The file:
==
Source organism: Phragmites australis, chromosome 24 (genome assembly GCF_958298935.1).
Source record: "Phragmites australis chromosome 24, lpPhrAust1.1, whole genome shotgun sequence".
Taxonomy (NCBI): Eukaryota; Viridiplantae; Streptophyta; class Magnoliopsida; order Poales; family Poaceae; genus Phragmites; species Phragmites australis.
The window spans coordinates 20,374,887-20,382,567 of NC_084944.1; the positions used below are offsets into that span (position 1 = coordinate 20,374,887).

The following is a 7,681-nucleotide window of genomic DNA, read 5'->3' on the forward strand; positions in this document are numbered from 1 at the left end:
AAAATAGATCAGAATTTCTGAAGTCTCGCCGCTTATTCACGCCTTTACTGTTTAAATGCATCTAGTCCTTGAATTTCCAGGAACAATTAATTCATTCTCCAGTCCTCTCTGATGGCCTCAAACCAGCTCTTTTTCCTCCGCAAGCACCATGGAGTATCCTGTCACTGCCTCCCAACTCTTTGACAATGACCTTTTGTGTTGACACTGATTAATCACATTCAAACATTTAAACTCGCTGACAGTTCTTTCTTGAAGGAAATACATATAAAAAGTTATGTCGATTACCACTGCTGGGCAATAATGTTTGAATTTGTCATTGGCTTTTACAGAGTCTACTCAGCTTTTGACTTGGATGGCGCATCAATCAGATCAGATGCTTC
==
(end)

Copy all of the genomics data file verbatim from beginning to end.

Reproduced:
Source organism: Phragmites australis, chromosome 24 (genome assembly GCF_958298935.1).
Source record: "Phragmites australis chromosome 24, lpPhrAust1.1, whole genome shotgun sequence".
Taxonomy (NCBI): Eukaryota; Viridiplantae; Streptophyta; class Magnoliopsida; order Poales; family Poaceae; genus Phragmites; species Phragmites australis.
The window spans coordinates 20,374,887-20,382,567 of NC_084944.1; the positions used below are offsets into that span (position 1 = coordinate 20,374,887).

The following is a 7,681-nucleotide window of genomic DNA, read 5'->3' on the forward strand; positions in this document are numbered from 1 at the left end:
AAAATAGATCAGAATTTCTGAAGTCTCGCCGCTTATTCACGCCTTTACTGTTTAAATGCATCTAGTCCTTGAATTTCCAGGAACAATTAATTCATTCTCCAGTCCTCTCTGATGGCCTCAAACCAGCTCTTTTTCCTCCGCAAGCACCATGGAGTATCCTGTCACTGCCTCCCAACTCTTTGACAATGACCTTTTGTGTTGACACTGATTAATCACATTCAAACATTTAAACTCGCTGACAGTTCTTTCTTGAAGGAAATACATATAAAAAGTTATGTCGATTACCACTGCTGGGCAATAATGTTTGAATTTGTCATTGGCTTTTACAGAGTCTACTCAGCTTTTGACTTGGATGGCGCATCAATCAGATCAGATGCTTC